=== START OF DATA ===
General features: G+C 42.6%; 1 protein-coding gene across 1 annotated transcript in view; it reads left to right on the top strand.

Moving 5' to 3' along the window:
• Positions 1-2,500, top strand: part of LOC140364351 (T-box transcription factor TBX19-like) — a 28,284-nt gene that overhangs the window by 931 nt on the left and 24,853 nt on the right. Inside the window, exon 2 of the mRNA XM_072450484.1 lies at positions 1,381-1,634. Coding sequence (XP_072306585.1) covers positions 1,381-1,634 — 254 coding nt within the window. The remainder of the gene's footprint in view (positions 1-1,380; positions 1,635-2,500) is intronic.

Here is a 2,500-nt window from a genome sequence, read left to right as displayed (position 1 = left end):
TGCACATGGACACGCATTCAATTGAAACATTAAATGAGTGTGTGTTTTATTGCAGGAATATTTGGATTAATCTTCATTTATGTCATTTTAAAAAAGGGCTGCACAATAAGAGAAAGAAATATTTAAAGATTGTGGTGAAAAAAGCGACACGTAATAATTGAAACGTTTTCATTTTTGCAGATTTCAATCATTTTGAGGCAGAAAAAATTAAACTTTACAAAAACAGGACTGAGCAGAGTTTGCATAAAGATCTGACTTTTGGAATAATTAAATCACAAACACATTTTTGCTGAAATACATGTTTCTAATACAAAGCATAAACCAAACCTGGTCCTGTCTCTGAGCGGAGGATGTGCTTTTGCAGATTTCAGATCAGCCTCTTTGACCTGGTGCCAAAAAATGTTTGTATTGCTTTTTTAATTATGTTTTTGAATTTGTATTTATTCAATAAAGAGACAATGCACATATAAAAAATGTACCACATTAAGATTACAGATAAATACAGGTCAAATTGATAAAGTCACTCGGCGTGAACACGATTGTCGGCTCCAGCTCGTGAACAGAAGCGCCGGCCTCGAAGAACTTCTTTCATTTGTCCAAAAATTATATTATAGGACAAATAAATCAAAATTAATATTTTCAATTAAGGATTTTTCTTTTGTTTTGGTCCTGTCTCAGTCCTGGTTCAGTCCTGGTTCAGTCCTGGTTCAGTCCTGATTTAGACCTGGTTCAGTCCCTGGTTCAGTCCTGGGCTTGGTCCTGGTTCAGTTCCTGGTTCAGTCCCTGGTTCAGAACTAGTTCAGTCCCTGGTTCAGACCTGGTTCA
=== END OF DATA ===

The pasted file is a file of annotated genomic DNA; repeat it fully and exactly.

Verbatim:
General features: G+C 42.6%; 1 protein-coding gene across 1 annotated transcript in view; it reads left to right on the top strand.

Moving 5' to 3' along the window:
• Positions 1-2,500, top strand: part of LOC140364351 (T-box transcription factor TBX19-like) — a 28,284-nt gene that overhangs the window by 931 nt on the left and 24,853 nt on the right. Inside the window, exon 2 of the mRNA XM_072450484.1 lies at positions 1,381-1,634. Coding sequence (XP_072306585.1) covers positions 1,381-1,634 — 254 coding nt within the window. The remainder of the gene's footprint in view (positions 1-1,380; positions 1,635-2,500) is intronic.

Here is a 2,500-nt window from a genome sequence, read left to right as displayed (position 1 = left end):
TGCACATGGACACGCATTCAATTGAAACATTAAATGAGTGTGTGTTTTATTGCAGGAATATTTGGATTAATCTTCATTTATGTCATTTTAAAAAAGGGCTGCACAATAAGAGAAAGAAATATTTAAAGATTGTGGTGAAAAAAGCGACACGTAATAATTGAAACGTTTTCATTTTTGCAGATTTCAATCATTTTGAGGCAGAAAAAATTAAACTTTACAAAAACAGGACTGAGCAGAGTTTGCATAAAGATCTGACTTTTGGAATAATTAAATCACAAACACATTTTTGCTGAAATACATGTTTCTAATACAAAGCATAAACCAAACCTGGTCCTGTCTCTGAGCGGAGGATGTGCTTTTGCAGATTTCAGATCAGCCTCTTTGACCTGGTGCCAAAAAATGTTTGTATTGCTTTTTTAATTATGTTTTTGAATTTGTATTTATTCAATAAAGAGACAATGCACATATAAAAAATGTACCACATTAAGATTACAGATAAATACAGGTCAAATTGATAAAGTCACTCGGCGTGAACACGATTGTCGGCTCCAGCTCGTGAACAGAAGCGCCGGCCTCGAAGAACTTCTTTCATTTGTCCAAAAATTATATTATAGGACAAATAAATCAAAATTAATATTTTCAATTAAGGATTTTTCTTTTGTTTTGGTCCTGTCTCAGTCCTGGTTCAGTCCTGGTTCAGTCCTGGTTCAGTCCTGATTTAGACCTGGTTCAGTCCCTGGTTCAGTCCTGGGCTTGGTCCTGGTTCAGTTCCTGGTTCAGTCCCTGGTTCAGAACTAGTTCAGTCCCTGGTTCAGACCTGGTTCA